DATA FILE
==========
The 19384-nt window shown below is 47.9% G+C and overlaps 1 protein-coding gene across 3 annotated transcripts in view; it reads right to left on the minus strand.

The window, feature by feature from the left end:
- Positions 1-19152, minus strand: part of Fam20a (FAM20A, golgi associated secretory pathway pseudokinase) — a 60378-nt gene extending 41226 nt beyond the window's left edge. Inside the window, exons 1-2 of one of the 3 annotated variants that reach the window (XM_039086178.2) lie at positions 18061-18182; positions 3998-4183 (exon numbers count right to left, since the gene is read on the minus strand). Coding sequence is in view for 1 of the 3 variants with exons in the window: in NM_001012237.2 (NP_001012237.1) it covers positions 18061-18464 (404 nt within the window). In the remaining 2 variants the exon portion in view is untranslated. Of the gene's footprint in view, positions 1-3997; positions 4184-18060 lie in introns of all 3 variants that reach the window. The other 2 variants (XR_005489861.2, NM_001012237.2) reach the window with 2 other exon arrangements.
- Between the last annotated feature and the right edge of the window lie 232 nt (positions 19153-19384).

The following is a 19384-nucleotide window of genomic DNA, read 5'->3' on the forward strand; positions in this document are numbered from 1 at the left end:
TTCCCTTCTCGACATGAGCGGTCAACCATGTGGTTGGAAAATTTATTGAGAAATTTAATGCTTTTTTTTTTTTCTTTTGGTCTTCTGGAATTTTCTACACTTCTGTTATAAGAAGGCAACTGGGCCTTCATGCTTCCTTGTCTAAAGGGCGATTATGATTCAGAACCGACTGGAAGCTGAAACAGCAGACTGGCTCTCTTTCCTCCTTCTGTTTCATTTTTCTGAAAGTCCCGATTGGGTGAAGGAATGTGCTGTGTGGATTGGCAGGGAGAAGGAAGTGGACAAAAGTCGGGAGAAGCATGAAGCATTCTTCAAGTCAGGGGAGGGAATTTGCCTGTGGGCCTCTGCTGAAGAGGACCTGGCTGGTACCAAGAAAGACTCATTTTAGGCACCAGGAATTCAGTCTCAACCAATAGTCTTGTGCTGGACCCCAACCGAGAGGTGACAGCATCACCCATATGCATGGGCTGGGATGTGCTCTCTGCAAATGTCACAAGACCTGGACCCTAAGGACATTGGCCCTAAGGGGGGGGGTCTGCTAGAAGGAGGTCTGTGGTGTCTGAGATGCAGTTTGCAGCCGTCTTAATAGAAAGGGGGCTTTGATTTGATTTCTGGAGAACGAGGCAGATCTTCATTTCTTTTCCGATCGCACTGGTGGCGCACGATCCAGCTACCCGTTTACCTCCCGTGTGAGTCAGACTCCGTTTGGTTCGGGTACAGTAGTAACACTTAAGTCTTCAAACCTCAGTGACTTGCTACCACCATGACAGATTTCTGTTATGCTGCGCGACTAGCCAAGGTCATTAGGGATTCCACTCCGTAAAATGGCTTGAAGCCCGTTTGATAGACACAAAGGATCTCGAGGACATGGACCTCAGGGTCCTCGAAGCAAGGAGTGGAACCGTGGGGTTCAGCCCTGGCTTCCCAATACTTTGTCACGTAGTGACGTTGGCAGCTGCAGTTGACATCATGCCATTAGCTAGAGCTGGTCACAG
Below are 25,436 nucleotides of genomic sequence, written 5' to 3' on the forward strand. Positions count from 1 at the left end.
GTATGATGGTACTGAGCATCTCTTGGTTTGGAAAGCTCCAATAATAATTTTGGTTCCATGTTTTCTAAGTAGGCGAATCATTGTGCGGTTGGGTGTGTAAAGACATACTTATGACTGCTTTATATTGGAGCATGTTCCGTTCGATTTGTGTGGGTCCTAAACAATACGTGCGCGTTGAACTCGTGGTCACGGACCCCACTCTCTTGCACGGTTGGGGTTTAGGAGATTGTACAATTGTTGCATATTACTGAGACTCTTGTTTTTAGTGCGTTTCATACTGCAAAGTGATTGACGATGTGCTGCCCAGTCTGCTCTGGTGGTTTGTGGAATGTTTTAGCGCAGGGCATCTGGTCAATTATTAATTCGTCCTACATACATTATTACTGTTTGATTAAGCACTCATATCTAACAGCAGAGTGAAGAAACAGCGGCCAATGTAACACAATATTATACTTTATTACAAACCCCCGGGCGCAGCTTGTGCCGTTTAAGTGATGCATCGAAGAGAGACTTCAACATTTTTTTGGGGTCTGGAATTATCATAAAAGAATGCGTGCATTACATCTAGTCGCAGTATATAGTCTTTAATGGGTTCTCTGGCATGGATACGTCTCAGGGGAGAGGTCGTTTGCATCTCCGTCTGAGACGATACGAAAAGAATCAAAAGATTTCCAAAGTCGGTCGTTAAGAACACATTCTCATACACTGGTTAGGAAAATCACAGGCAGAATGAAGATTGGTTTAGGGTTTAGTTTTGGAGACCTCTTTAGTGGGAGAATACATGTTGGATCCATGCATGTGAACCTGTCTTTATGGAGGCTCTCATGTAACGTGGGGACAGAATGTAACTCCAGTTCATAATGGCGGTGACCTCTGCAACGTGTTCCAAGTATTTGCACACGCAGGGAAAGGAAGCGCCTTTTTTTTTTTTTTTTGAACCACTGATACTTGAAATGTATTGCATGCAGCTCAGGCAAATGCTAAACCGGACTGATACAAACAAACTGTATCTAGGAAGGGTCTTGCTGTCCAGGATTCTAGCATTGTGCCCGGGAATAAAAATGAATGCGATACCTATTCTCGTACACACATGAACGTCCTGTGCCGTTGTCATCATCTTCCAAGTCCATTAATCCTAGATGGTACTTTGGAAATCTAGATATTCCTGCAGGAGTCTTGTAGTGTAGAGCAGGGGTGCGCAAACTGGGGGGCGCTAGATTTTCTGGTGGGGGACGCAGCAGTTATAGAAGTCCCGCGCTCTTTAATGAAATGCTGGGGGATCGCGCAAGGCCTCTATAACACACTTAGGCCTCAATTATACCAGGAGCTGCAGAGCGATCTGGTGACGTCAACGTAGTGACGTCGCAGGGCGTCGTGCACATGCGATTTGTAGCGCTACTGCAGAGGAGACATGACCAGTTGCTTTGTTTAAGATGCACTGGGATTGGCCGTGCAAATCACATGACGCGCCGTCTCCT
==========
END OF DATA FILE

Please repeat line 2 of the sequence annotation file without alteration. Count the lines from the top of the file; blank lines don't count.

The window, feature by feature from the left end: